Five more great cafes in Europe

It’s a while since I shared a list of my five favourite cafes in Europe and many, many cups of tea and coffee have been drunk and lots of cakes eaten since then. As my time in Europe comes to a close (I’m off to Canada next month) I thought I’d share five more cafes you should check out on your travels.


Lovecrumbs, Edinburgh

I walked by Lovecrumbs several times on my way to and from my favourite bookshop in Edinburgh before I found time to walk in and take a seat at an old workbench with a vice attached at one end. I struggle to find the right word to describe this place. Cool? Funky? Off-beat? Perhaps random. It’s the only café I’ve been to where I’ve drunk tea from a thermos while seated at an old piano. There is so much to love about Lovecrumbs – the cushion-packed window seat, the old cupboard doubling as a cake display and of course the cakes themselves. You don’t come to Lovecrumbs after lunch, you come here instead of lunch. It’s a popular café among locals, but that doesn’t detract from the atmosphere. I felt very comfortable parked here for a few hours with a cup of tea, cake and a book during August, Edinburgh’s busiest month.

Great for the best cakes in Edinburgh. Perhaps the world.

Lovecrumbs • Address: 155 West Port, Edinburgh EH3 9DP • Website:

Lovecrumbs cakes

Lovecrumbs piano

Pois Café, Lisbon

If you want coffee and cake in Lisbon, you will never have to walk far. There are cafes everywhere. This is true of Portugal, not just its capital. But Pois is a little something different. Take the décor for example. It actually has some. There’s big old tables, comfy arm chairs and art, books and magazines all over the place. Then there’s the menu. Instead of a display case full of ready-to-eat sandwiches and egg tarts, the Pois offers all-day brunch, sandwiches, salads and daily specials. I chose the soup of the day (tomato, fennel and honey), which cost just €2.50. My friend tried one of the daily specials, a delicious stir fry. We loved the place so much we went back a second time when we walked past it again at lunchtime.

Pois Cafe

Pois Cafe Lisbon

Great for more atmosphere than your standard Portuguese café.

Pois Café • Address: Rua de São João da Praça 93, Lisbon • Website:

Cosmo, Barcelona

When I posted my first article on cafés in Europe I asked for suggestions. Jessica from Hola Yessica recommended Cosmo in Barcelona. At the time I didn’t anticipate being back in Barcelona for a long time – I’d visited two years ago and there was no reason for me to return. But life (especially travel) is full of surprises and while planning a trip to Portugal with a friend I suggested we swing by Barcelona. (To Australians, everything in Europe is close enough to just “swing by” to). So we did. And thankfully I remembered Jessica’s suggestion.

Cosmo gallery

Cosmo was exactly the kind of place I love to go. It’s a gallery as well as a café, has really friendly staff and a very chilled atmosphere. My friend and I both ordered sandwiches and couldn’t believe what we ended up with. They were huge! But not huge enough for us to turn down a slice of chocolate cake for dessert. This was another place we loved so much we returned again before we left. Look for the toilet sign hanging from the roof in the middle of the café the displays whether the toilet is busy or not – just like on a plane.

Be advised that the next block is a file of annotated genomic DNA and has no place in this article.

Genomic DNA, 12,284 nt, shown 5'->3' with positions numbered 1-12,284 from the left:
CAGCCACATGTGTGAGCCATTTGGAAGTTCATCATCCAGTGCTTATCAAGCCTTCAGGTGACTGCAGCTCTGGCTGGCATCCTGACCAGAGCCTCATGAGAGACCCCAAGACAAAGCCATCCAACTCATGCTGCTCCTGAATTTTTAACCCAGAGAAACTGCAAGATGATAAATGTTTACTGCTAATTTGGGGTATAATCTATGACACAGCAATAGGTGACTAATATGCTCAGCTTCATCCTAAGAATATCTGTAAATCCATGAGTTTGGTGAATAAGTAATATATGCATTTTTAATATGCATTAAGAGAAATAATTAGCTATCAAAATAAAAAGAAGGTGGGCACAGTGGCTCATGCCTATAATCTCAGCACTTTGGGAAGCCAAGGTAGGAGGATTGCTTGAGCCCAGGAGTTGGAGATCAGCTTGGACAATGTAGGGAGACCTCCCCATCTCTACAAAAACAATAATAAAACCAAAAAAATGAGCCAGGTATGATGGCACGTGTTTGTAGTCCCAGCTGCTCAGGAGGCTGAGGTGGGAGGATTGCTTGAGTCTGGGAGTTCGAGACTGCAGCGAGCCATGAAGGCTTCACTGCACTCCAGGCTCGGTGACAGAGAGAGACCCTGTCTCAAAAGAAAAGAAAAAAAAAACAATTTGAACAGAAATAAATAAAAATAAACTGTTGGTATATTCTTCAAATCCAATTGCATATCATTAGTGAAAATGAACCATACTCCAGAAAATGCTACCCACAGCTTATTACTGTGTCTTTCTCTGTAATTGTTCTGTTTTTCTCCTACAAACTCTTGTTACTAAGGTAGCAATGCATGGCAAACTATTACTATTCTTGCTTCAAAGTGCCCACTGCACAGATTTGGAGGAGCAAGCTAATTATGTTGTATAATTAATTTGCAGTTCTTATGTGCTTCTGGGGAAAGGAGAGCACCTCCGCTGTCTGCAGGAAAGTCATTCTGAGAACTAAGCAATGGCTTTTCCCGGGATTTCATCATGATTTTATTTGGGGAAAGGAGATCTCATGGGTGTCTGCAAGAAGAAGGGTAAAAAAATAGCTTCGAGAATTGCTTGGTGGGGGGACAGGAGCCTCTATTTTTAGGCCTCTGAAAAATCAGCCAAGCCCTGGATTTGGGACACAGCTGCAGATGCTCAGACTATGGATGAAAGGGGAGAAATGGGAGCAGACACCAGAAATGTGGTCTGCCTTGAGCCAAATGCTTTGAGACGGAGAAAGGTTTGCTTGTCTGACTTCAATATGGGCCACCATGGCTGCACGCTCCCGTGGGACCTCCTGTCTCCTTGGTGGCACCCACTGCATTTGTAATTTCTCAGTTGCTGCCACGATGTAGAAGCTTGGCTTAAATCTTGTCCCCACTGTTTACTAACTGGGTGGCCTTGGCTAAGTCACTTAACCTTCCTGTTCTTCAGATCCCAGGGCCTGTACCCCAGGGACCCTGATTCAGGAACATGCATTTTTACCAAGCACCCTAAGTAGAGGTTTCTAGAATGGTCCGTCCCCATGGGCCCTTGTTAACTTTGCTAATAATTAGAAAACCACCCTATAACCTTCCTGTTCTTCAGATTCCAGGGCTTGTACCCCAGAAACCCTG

Great for a delicious, cheap and filling lunch away from Las Ramblas.

Cosmo • Address: Carrer d’Enric Granados, Barcelona • Website: 

Cosmo, lunch

KB Cafeshop, Paris

This place nearly made the cut in the last list (it was just nudged out by La Chambre aux Oiseaux) so it definitely needs to be included now. I read about Kooka Burra on David Lebovitz’s blog and it seemed a nice change of scene from the Parisian cafes I tired of two years ago. Also, it’s an Australian café, which is something of a trend in Paris lately. When I visited in February I found it so refreshing to 1: chat to someone from my side of the world (a Kiwi girl from the same town my Dad was born in), and 2: have an amazing coffee! I’ve had some great meals there too: lentil soup, a salad topped with pomegranate seeds, and some muesli for breakfast. I fitted in very well when I took my laptop along to get some work done.

Great for an expat hangout that doesn’t serve Fosters.

KB Cafeshop • Address: 53 Avenue Trudaine, Paris • Facebook page here

KB Cafe Paris

Cherry Beans, Istanbul

Cherry Beans Coffee, Istanbul

Cherry Beans only just scrapes onto this list geographically, but it’s in Beyoglu on the European side of Istanbul so we’re all good. Turkey is another country with a fun café culture – I spent many an hour sipping Turkish coffee or strong black tea, often with strangers who invited me to join them. I found Cherry Beans after walking up a lot of steps from Karakoy to Galata Tower. Being a little hard to find it’s a lot more peaceful than the places closer to Istiklal St. There’s no shisha pipes here, but if you arrive at the right time there’s freshly baked gingerbread men. I ate mine head first.

Great for a coffee in Istanbul that you can add milk to.

Cherry Beans Coffee • Address: Bereketzade mah. Greenhouse Sok  10, Galata-Beyoglu, Istanbul • Website:

Cherry Beans

Got any more great cafe suggestions? Leave a comment below.

1 comment

  1. Hi Megan, I spent 4 months in Istanbul and adore the café scene there. I found you through your Cappadocia TNT article. It looks like you are on an amazing journey.
    Happy Travels

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